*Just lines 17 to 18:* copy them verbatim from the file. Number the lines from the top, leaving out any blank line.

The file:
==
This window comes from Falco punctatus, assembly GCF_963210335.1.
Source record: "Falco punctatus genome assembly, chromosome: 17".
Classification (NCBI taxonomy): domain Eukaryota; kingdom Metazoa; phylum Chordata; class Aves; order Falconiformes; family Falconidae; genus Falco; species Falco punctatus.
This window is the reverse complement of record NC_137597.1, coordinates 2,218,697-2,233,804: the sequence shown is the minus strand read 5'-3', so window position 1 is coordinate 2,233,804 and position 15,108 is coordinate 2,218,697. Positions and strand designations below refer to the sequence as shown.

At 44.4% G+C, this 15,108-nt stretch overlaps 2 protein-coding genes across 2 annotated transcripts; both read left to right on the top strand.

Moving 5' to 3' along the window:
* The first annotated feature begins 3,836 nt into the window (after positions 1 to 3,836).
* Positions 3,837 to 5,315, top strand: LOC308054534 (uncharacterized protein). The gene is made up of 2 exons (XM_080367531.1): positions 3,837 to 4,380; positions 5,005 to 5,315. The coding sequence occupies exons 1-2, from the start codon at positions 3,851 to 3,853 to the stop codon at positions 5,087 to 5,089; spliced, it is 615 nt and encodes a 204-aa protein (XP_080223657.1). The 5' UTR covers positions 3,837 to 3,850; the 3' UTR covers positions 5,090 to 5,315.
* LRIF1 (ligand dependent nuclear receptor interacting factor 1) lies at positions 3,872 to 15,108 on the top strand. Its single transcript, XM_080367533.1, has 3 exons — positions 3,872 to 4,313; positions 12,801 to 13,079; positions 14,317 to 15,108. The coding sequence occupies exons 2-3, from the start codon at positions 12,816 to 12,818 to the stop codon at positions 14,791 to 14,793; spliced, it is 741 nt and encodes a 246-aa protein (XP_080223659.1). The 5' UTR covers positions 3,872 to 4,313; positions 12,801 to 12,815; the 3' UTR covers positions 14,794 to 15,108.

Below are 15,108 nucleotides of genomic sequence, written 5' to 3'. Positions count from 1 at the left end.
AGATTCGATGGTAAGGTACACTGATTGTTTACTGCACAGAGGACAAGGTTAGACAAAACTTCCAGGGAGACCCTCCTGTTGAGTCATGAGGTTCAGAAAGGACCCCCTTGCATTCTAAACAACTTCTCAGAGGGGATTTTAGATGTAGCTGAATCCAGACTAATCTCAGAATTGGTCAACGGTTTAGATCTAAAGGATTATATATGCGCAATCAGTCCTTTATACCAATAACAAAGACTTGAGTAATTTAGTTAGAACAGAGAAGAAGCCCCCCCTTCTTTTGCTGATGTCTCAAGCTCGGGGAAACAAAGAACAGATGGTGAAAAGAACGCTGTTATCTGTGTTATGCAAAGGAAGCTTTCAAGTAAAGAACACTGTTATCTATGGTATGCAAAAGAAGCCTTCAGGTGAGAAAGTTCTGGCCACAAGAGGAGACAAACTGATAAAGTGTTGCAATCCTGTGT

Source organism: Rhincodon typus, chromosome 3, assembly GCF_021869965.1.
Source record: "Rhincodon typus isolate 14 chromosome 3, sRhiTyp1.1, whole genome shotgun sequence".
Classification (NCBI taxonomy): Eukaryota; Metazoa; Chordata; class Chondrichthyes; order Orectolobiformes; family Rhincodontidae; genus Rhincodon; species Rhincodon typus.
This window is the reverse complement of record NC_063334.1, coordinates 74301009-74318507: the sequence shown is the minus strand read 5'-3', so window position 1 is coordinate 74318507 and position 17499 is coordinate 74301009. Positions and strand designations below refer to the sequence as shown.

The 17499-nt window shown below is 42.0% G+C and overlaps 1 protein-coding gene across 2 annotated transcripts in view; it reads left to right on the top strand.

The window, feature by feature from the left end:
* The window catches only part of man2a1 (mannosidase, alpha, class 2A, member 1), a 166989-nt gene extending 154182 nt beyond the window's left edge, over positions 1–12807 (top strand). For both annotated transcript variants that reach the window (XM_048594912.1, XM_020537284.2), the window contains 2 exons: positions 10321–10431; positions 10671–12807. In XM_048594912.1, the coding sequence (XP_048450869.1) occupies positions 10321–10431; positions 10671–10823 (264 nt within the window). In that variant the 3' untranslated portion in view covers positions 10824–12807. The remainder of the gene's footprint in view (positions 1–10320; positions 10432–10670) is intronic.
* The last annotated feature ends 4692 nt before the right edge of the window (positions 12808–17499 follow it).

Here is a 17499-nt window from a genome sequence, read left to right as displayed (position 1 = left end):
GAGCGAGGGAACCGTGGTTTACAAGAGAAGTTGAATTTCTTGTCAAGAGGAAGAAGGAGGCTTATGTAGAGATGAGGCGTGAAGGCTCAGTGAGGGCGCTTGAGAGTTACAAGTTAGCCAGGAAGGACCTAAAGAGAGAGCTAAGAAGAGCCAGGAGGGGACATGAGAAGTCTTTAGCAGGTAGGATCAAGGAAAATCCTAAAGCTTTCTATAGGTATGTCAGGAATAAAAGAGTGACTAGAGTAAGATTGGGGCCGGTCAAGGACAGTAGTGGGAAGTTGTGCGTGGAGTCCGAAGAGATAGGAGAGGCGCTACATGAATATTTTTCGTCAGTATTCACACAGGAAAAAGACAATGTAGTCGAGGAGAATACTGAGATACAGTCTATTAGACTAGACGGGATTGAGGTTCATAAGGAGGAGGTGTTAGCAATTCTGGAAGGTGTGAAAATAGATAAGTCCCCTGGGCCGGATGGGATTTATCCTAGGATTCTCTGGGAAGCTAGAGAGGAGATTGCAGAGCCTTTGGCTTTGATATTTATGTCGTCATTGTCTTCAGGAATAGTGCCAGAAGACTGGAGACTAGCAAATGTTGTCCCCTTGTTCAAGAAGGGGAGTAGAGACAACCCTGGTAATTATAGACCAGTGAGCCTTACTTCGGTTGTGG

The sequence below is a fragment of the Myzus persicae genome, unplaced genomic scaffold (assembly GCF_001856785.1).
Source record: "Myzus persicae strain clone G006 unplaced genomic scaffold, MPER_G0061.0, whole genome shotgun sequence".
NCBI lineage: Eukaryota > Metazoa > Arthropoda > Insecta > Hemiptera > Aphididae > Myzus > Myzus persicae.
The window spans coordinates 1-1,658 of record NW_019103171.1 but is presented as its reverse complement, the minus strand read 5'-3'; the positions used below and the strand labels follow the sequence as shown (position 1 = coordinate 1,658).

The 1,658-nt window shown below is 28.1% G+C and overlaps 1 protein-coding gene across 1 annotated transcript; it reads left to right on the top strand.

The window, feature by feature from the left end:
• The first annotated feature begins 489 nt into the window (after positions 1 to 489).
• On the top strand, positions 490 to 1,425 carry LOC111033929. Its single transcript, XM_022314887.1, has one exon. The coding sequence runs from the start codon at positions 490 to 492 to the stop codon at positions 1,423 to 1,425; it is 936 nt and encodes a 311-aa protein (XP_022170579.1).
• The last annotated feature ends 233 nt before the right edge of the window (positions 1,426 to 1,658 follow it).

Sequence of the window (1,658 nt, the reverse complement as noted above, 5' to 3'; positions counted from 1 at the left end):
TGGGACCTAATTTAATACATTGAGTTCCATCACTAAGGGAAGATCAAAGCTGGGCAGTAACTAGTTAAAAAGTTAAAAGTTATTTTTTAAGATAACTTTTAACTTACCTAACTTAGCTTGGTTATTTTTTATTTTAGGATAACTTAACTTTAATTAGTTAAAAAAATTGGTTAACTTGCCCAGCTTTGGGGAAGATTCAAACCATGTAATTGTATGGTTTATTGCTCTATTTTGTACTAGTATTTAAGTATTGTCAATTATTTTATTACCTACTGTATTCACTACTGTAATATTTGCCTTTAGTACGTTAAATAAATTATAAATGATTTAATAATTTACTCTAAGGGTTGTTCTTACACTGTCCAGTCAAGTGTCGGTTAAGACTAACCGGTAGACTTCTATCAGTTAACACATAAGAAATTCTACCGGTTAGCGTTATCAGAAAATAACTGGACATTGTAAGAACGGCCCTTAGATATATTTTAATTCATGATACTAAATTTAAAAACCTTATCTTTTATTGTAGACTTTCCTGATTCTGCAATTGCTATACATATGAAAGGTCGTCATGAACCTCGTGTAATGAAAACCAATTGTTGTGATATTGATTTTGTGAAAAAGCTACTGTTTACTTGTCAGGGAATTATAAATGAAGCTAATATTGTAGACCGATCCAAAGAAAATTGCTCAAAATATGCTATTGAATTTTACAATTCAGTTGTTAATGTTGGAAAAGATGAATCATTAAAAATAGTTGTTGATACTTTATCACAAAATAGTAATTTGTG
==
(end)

The window, feature by feature from the left end:
* The window catches only part of man2a1 (mannosidase, alpha, class 2A, member 1), a 166989-nt gene extending 154182 nt beyond the window's left edge, over positions 1–12807 (top strand). For both annotated transcript variants that reach the window (XM_048594912.1, XM_020537284.2), the window contains 2 exons: positions 10321–10431; positions 10671–12807. In XM_048594912.1, the coding sequence (XP_048450869.1) occupies positions 10321–10431; positions 10671–10823 (264 nt within the window). In that variant the 3' untranslated portion in view covers positions 10824–12807. The remainder of the gene's footprint in view (positions 1–10320; positions 10432–10670) is intronic.